I served two active-duty tours in Iraq. "The War Room" (article, Oct. 27) hits a new low in deployment woes.
There are those in the military today who have it much easier than others, due to the nature of their military occupational specialty. This will always lead to the playful name-calling, like "pog" or "fobbit." Green Berets will make fun of Rangers, who, in turn, will poke fun at infantry, who will then dish it out to any non "ground pounding" combat team — such as aviation combat crews, who then tease those who never leave the base because the jobs they perform require them to stay on base (whether they are cooks, supply clerks, or have some type of desk job, etc.).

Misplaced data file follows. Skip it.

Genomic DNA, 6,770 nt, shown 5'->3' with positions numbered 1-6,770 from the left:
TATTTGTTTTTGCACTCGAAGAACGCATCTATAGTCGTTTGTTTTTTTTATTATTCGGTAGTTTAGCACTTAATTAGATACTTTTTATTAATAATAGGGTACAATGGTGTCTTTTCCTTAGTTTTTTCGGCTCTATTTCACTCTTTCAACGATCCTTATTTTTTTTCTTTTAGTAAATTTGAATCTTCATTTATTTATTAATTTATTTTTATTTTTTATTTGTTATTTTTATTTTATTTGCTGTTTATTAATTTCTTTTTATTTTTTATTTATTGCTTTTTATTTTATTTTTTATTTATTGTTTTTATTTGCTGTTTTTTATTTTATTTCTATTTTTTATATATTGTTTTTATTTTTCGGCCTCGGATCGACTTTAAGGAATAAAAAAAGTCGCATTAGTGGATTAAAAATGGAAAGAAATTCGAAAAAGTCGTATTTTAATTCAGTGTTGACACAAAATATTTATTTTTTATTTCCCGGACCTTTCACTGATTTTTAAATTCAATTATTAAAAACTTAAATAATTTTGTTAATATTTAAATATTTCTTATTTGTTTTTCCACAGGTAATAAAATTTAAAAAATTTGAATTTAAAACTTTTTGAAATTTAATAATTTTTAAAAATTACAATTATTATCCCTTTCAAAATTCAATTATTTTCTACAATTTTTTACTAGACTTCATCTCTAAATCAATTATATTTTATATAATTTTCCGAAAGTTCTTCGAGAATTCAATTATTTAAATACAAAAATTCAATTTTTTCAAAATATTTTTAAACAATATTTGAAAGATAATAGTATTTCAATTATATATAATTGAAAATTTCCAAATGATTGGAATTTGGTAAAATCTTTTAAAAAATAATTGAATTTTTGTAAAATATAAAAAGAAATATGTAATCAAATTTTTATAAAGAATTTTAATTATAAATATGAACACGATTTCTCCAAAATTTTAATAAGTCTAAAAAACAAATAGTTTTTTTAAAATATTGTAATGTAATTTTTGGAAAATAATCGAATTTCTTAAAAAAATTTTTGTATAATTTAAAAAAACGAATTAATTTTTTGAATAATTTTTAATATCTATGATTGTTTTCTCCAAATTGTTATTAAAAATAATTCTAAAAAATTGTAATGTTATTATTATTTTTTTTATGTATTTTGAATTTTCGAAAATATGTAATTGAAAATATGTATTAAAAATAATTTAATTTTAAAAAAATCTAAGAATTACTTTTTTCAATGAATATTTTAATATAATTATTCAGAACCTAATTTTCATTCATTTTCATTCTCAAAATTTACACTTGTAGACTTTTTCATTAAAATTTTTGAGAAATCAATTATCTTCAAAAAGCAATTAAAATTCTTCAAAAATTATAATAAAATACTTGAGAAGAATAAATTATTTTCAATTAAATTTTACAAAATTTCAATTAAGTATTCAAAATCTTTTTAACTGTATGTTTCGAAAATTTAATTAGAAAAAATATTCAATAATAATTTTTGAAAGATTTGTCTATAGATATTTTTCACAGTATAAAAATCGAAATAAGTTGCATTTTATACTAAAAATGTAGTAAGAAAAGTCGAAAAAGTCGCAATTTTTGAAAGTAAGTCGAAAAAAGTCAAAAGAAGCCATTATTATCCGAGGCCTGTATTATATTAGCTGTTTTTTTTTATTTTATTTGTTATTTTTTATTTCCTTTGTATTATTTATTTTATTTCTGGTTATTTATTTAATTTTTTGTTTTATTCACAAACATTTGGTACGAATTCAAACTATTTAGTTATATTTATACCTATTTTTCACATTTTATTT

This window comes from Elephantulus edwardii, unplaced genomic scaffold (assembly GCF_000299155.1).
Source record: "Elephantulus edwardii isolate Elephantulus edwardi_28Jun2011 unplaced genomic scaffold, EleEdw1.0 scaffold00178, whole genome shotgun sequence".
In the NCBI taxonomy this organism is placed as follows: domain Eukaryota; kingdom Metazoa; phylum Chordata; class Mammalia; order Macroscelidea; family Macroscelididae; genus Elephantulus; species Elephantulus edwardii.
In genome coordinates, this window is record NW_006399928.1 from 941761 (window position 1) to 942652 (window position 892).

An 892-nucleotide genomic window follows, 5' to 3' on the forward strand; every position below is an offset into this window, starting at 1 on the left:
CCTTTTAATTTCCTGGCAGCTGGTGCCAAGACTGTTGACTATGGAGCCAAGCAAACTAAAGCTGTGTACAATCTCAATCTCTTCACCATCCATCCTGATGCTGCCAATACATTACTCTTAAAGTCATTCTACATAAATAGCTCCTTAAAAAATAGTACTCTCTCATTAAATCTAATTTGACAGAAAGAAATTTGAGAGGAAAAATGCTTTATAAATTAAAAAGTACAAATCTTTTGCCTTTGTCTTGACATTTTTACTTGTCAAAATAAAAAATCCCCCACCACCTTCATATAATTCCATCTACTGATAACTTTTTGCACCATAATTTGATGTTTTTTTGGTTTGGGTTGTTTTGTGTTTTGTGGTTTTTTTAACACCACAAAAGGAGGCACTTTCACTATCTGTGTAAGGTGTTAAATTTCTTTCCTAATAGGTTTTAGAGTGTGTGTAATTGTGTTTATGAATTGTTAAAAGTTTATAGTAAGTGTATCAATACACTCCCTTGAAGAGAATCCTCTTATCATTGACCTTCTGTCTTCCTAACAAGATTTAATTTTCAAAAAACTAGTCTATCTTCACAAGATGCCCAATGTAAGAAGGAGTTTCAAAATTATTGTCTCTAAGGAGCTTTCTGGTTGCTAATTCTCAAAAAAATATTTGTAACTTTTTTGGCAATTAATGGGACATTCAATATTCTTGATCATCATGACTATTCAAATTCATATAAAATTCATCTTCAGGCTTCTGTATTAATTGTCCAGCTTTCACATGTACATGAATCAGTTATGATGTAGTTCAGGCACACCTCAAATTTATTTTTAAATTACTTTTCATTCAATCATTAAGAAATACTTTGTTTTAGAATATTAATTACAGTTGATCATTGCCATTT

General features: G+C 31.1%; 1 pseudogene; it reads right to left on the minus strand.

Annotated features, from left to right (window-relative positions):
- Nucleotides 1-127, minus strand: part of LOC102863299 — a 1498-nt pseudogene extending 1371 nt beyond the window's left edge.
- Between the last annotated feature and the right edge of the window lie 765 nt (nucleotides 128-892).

Usually this would be the end of the "my job is harder than your job" banter, but now there is a new bottom rung on the totem pole of military jobs: the drone Air Force crews. The idea that their job is so difficult and so stressful is absurd, as they are getting paid for what amounts to playing a video game, and then they get to go home at the end of the day. Not to mention that they are not even in harm’s way.
One should be so lucky to be able to see his family every day knowing that he won’t be killed today by the enemy — and also the family knowing that their loved one will be coming home. So Air Force drone crews, please quit your crying, because there are thousands of soldiers, Marines, sailors and even other airmen who put their lives on the line every single day for their families and the country they love who would trade places with you in a heartbeat.
Andrew JenkinsChico, Calif.